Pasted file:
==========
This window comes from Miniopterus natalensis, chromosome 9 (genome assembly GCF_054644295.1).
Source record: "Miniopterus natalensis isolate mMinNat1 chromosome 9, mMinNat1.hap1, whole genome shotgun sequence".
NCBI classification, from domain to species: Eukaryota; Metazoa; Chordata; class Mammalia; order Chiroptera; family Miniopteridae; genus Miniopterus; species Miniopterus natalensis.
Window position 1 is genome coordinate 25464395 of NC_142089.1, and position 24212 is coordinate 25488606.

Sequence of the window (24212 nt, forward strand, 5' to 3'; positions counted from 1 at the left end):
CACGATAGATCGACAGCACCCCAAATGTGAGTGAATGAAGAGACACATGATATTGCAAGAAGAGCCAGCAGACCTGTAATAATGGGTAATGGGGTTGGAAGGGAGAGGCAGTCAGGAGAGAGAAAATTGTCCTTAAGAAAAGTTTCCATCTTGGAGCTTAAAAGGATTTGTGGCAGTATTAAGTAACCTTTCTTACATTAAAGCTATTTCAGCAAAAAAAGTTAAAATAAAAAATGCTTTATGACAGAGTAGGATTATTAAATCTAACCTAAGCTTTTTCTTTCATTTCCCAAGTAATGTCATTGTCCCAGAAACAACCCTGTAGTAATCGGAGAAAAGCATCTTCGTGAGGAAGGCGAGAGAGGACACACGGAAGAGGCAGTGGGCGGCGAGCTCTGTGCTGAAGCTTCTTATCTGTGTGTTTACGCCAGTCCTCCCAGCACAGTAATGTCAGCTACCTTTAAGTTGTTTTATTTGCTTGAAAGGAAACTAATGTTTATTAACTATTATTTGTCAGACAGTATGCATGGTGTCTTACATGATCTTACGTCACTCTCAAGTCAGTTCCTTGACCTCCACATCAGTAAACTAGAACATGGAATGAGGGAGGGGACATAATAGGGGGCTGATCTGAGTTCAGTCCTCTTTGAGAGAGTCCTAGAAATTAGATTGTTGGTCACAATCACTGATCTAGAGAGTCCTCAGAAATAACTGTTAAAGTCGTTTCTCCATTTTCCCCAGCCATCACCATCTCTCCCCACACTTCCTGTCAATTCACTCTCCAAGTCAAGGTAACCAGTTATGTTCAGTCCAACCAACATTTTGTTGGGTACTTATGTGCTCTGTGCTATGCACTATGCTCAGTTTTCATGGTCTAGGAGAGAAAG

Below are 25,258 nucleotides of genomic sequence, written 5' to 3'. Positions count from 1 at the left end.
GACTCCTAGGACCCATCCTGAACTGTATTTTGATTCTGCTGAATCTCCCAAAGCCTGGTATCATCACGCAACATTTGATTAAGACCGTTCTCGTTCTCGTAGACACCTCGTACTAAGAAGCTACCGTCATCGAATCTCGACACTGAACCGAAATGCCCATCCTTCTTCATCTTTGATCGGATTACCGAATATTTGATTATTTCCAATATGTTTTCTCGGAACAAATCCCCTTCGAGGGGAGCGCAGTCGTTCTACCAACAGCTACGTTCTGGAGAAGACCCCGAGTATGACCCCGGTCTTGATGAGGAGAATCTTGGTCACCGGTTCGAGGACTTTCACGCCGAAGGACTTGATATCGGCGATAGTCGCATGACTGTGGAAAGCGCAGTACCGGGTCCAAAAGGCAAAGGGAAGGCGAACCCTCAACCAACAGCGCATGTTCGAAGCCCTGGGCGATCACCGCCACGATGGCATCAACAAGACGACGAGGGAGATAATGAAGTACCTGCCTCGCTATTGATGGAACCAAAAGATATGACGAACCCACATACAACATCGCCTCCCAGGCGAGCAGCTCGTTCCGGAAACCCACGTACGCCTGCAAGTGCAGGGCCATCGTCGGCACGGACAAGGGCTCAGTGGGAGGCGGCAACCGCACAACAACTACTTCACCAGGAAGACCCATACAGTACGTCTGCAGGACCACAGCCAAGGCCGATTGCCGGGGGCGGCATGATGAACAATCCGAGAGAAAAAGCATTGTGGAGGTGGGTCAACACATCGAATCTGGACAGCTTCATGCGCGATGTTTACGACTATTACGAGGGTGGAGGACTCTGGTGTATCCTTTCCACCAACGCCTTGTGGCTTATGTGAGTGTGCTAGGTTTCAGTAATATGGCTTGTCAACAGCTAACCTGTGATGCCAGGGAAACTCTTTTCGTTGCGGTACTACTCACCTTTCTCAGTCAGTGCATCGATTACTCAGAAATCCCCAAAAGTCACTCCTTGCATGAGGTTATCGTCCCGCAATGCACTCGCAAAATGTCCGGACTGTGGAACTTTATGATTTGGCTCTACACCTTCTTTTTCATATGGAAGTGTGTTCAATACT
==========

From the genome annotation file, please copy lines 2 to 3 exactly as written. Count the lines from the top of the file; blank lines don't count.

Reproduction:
Source record: "Miniopterus natalensis isolate mMinNat1 chromosome 9, mMinNat1.hap1, whole genome shotgun sequence".
NCBI classification, from domain to species: Eukaryota; Metazoa; Chordata; class Mammalia; order Chiroptera; family Miniopteridae; genus Miniopterus; species Miniopterus natalensis.